Despite his vast legacy Turing is known best for his test of machine intelligence whereby a computer capable of tricking someone into thinking that they are conversing with a human is proof of a thinking machine.
The Truing test has been referred to as a "blind alley" in modern AI research due to interpretations of its definition of machine intelligence but it has much more to offer in terms of philosophical implications says Proffesor Dermot Moran.
"He set a very interesting challenge [with the Turing test] but he also put his finger on something else without fully realising it," Moran asserts.
"He thought that the mere simulation of intelligence was true intelligence. This leads us to dissimulation. Being able to trick others is, unfortunately, a crucial feature of intelligence."
By studying chimps and watching them hiding things on each other we can see how crucial dissimulation is to primate intelligence says Moran: "Chimps have been observed opening a box to find a banana.
"When they are in the company of other chimps they close the box, leaving the banana there. When they get a chance they sneak back to the box and grab the banana when they think no one else is looking. There is a certain amount of trickery built into nature."
While Moran feels that the Turing test fails as an attempt to build a machine with consciousness he points out that it has been crucial to thinking about thinking, or metacognition.
"Dissimulation also allows us to have second order intentions. We can have a deep desire to smoke or drink alcohol while reflecting upon these drives and feeling that they are wrong. We have the ability to form a contrary attitude towards our own desires."
By stating what he defined as a thinking machine, Turing also got us thinking about what can and cannot be reproduced artificially, says Moran.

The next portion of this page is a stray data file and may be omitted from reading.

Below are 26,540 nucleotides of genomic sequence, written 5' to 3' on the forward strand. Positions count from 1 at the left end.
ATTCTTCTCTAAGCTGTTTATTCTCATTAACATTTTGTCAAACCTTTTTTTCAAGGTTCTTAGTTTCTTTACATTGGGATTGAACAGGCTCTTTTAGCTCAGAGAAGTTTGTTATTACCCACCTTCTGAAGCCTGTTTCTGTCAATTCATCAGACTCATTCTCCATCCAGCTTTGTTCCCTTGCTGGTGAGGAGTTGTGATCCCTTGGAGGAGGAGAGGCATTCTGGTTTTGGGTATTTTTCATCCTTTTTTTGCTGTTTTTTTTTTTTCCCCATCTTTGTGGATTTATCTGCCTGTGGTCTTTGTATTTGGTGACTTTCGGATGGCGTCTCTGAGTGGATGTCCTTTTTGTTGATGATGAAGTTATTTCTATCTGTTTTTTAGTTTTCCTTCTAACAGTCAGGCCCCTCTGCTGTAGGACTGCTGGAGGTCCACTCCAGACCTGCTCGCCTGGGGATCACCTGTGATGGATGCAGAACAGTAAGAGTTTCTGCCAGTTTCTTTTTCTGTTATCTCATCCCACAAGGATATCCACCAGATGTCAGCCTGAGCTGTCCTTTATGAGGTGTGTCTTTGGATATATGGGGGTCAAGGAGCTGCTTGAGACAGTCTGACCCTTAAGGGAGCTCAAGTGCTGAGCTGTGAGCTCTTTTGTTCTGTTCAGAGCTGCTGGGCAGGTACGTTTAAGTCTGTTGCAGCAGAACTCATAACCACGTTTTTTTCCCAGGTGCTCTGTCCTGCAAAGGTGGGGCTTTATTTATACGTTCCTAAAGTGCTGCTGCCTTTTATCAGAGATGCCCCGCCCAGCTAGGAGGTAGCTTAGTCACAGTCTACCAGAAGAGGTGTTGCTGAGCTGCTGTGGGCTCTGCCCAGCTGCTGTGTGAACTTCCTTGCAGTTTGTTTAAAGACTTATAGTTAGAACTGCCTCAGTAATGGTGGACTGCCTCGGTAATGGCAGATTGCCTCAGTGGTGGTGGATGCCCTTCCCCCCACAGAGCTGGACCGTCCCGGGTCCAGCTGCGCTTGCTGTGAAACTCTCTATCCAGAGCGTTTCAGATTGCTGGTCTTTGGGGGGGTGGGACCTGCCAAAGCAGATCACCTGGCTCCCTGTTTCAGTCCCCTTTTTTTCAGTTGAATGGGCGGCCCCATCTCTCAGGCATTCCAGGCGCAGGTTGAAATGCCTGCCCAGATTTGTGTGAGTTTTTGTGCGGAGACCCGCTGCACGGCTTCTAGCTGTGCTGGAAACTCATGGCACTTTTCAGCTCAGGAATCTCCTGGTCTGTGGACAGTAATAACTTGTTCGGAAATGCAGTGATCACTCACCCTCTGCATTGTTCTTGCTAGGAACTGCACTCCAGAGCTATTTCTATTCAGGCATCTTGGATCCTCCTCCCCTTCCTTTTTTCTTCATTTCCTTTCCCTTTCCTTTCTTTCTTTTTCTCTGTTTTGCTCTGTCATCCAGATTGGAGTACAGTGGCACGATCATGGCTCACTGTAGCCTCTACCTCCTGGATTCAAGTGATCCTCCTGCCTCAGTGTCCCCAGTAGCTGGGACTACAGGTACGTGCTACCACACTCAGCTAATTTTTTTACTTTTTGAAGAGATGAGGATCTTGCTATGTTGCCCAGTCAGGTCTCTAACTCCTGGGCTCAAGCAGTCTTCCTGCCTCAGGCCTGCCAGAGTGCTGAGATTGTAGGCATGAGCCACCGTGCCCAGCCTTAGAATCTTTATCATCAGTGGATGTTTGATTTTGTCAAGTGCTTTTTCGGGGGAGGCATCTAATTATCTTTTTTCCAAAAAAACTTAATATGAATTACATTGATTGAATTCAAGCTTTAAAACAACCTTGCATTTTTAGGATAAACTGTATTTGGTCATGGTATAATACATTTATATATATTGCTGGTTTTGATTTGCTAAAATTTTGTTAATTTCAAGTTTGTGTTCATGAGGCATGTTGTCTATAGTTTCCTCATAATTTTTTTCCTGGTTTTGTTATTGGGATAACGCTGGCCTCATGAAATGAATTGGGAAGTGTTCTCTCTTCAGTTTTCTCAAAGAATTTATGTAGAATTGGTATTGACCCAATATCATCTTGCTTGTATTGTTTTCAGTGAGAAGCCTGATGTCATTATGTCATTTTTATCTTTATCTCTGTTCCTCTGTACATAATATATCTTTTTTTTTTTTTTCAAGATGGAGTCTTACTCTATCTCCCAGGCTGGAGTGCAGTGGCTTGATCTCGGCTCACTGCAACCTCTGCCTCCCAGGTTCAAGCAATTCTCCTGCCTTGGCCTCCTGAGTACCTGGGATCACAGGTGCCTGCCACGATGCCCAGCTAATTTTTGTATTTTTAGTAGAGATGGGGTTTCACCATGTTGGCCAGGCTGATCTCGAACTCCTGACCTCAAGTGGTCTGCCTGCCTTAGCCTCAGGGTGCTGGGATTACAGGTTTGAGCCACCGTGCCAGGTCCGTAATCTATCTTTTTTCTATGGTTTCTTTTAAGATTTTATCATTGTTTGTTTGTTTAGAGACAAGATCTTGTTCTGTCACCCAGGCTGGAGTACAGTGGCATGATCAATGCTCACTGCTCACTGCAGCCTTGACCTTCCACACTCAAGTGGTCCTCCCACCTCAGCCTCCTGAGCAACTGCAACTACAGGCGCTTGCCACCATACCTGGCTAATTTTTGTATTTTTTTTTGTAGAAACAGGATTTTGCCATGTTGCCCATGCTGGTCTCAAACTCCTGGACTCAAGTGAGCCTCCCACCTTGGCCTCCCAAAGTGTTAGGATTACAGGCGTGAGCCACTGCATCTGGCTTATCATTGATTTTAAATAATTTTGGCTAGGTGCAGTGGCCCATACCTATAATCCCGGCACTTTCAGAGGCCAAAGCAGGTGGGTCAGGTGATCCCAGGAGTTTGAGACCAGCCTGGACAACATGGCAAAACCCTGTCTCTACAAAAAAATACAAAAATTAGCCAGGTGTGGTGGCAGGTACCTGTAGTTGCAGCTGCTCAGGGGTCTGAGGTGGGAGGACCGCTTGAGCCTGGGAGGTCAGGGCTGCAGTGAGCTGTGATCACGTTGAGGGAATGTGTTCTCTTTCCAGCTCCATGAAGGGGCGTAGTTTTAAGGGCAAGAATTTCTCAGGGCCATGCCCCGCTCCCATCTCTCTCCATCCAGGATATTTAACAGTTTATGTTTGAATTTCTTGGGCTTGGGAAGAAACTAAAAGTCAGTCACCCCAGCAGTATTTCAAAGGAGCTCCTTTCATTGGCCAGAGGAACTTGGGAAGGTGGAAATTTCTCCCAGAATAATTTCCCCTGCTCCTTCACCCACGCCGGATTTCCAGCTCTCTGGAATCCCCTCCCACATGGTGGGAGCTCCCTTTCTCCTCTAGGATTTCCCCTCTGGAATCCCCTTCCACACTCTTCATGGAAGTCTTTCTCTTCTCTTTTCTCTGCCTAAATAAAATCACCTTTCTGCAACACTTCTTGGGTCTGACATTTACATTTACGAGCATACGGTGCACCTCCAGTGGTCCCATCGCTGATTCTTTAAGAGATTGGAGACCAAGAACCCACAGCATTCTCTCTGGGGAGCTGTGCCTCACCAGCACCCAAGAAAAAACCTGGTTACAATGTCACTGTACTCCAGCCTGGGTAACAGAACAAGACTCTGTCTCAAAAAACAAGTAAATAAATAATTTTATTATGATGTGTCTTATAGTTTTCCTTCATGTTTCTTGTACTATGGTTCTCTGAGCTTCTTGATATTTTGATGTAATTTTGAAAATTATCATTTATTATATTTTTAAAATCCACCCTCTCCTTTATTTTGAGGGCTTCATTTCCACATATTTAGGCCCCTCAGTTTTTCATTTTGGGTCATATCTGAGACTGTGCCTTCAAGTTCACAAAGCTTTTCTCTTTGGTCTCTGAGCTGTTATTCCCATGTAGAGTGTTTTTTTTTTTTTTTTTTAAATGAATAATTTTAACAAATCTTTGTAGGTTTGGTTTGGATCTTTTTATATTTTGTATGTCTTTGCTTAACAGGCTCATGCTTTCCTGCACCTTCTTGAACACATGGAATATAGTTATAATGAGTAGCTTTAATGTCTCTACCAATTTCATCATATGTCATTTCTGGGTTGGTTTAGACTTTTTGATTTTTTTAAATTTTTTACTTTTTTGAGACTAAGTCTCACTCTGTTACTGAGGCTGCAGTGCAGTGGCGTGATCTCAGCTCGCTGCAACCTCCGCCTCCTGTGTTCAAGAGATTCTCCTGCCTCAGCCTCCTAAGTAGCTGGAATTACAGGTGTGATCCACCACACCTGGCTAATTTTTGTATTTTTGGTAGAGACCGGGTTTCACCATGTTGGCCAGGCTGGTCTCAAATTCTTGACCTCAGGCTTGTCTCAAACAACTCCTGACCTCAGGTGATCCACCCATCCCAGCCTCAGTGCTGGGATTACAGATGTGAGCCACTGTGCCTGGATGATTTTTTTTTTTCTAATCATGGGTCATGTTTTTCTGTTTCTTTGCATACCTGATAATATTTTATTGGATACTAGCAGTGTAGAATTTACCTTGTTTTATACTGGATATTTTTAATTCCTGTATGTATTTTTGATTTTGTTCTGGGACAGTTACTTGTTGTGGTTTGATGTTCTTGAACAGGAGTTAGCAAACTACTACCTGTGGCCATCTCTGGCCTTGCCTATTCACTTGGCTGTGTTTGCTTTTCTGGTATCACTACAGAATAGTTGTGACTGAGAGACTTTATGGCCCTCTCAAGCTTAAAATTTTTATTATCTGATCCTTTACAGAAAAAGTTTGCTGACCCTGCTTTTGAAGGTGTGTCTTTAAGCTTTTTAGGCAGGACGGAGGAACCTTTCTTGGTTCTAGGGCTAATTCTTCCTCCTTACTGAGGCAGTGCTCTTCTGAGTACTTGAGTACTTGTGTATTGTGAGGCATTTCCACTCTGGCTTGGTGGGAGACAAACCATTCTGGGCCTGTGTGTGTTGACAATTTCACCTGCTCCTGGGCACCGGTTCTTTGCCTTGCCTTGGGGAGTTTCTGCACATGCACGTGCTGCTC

"While we already have a method of reproducing intelligent beings the benefit of mimicking biological systems is evident in areas biomechanics, enabling the design of better artificial limbs."
Professor Moran finishes by stating that a huge part of human intelligence that cannot be replicated by a machine is the ability to imagine: "Try modeling imagination". One, however, cannot help but think that Turing's greatest legacy is imagination: by taking a leap and envisioning the mind as a computational device we have learned more about what it means to be human than we ever could have in a world without Turing.
Speaking about University College Dublin's role in the Euroscience Open Forum (ESOF), Professor Desmond Fitzgerald, Vice President for Research, said: "UCD was involved throughout the programme, with contributions from science, engineering, innovation, humanities and the arts.
"The success of the Euroscience Open Forum made the public excited about science and appreciate how scientists transform their lives through their discoveries."
Professor Mark Keane and Professor Dermot Moran were in conversation with Marie Boran (BSc 2002) a freelance science and technology writer. Produced by UCD University Relations